Friday, January 05, 2007

The dirt on Ting-lan

Ting-lan was thoughtful.

She had solved a problem sideways the way mathematicians go at it sometimes.

The problem had been to match answers that had no questions to questions that had no answers.

Ting-lan smiled. Papa had been no good. If Mama could see her now. She was about to wonder twice but decided this was not the time for Ting-lan Tao. By Ting-lan Tao Ting-lan meant the reverie.

Ting-lan's solution came from Dirt. Dirt is an online celebrity gossip magazine where fans can submit audio comments to podcasts and spill their beans. Not mung beans but all kinds of confession beans. Tittle beans. Tattle beans. Audio beans.

Dirt is powered by Big In Japan. Big In Japan has an ethos for developers. Ting-lan followed the ethos.

In this ethos Ting-lan became a "social samurai". A social samurai would not dream of clustering answers and questions through their feature values without user input.

In Ting-lan's solution a user/interviewer enters the bestmatch algorithm via The Door and becomes part of the program. Ting-lan built The Door using parts from Big In Japan.

There was a movie once where users entered programs -- Tron. Ting-lan's solution was Tron for interviewers.

Who said survey research wasn't cool? Cooler than Google? Yes, Ting-lan thought, Google is boring.


Wednesday, January 03, 2007

Google is boring

Google is boring. Quintura is not.

I enter "self-organizing map". Along with the usual result set, I get a cloud. In the cloud I see my keyword along with other ones sized according to their frequency.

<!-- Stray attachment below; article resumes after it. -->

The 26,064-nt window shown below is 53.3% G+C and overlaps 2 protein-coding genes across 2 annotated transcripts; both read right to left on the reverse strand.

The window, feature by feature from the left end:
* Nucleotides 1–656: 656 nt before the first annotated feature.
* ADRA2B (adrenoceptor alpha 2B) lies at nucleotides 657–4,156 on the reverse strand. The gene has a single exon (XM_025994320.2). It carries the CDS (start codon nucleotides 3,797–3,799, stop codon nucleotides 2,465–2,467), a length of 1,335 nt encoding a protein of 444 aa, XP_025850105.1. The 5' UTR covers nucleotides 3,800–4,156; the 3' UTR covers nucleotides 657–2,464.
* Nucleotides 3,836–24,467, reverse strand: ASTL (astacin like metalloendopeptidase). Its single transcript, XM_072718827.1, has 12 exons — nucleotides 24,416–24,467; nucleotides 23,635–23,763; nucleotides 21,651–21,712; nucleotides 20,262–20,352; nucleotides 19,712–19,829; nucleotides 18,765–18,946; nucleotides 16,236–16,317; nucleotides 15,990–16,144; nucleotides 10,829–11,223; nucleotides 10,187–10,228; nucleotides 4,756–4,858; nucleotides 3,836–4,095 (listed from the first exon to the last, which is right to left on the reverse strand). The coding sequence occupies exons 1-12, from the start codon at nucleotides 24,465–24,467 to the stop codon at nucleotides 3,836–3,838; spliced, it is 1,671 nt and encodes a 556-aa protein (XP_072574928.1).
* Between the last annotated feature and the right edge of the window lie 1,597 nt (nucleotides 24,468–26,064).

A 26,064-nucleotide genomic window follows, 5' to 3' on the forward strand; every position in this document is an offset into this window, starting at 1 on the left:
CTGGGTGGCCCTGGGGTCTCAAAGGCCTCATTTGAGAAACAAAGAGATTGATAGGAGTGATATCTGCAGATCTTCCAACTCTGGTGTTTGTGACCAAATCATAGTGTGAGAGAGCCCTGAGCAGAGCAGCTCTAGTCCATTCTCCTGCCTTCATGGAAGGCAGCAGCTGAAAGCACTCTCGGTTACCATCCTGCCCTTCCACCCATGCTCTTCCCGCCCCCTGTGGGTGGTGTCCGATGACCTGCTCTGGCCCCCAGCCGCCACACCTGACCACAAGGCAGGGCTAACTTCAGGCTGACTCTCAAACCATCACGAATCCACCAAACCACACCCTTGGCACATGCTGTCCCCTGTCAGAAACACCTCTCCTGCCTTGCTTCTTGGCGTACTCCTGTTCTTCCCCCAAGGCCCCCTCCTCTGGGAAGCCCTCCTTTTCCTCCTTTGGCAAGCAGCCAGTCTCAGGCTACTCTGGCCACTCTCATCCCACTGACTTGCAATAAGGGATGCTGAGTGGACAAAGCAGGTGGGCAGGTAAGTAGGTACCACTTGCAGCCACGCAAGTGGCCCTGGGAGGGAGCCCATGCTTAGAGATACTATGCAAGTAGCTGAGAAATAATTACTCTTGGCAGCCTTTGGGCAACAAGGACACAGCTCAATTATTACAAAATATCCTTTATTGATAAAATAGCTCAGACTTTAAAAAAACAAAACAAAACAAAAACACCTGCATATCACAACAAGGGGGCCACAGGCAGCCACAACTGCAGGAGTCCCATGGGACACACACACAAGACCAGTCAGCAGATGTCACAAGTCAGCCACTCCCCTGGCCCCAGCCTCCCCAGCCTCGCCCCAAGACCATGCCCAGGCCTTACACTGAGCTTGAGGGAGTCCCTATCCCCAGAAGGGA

If I want to add a keyword to the cloud that is not already there, I just double click:

Now my result set is the product of the two keywords. Pretty cool! It gets better. I hover on "cluster analysis" and preview its keywords:

Finally, I select "cluster analysis". And I get a new cloud and a new result set. They are the products of "self-organizing map" and "cluster analysis":

Not bad. Better than not bad. Not boring...

In a recent post at Read/WriteWeb Alex Iskold wrote otherwise at The Race to Beat Google. He was somewhat dismissive of the clustering solutions saying they were too complex to make it in the mainstream. I don't think we want to underestimate clustering when it is wedded with clouds. Indeed clouds informed by clustering like the ones above can rain on Google's parade. I hear from kids that they always wanted clouds to do the walking. Imagine a swim in clouds that have three dimensions. Instead of "googling", the euphemism will be "I need to check the weather." The rejoinder from Will Smith's wife in Enemy of the State would be: "And just whose weather are you checking?"


Tuesday, January 02, 2007

Velvet has a tangerine day

Velvet was having a tangerine day. On a tangerine day every interview she touched would flow and glow and she was reminded of that song by Talking Heads which right now she couldn't stop hearing even if she wanted to:

I dont know why I love you like I do
All the troubles you put me through
Sixteen candles there on my wall
And here am I the biggest fool of them all

I wanna know that youll tell me
I love to stay
Take me to the river and drop me in the water
Dip me in the river, drop me in the water
Washing me down, washing me down.

Yep. It was one of those drop me in the water days.

There had been alot of those days since the retooling. The retooling was when she sent her laptop back to the company. Then, a few days later she got back a Wii.

It wasn't really a Nintendo. It was still a laptop. But it was also a Wii.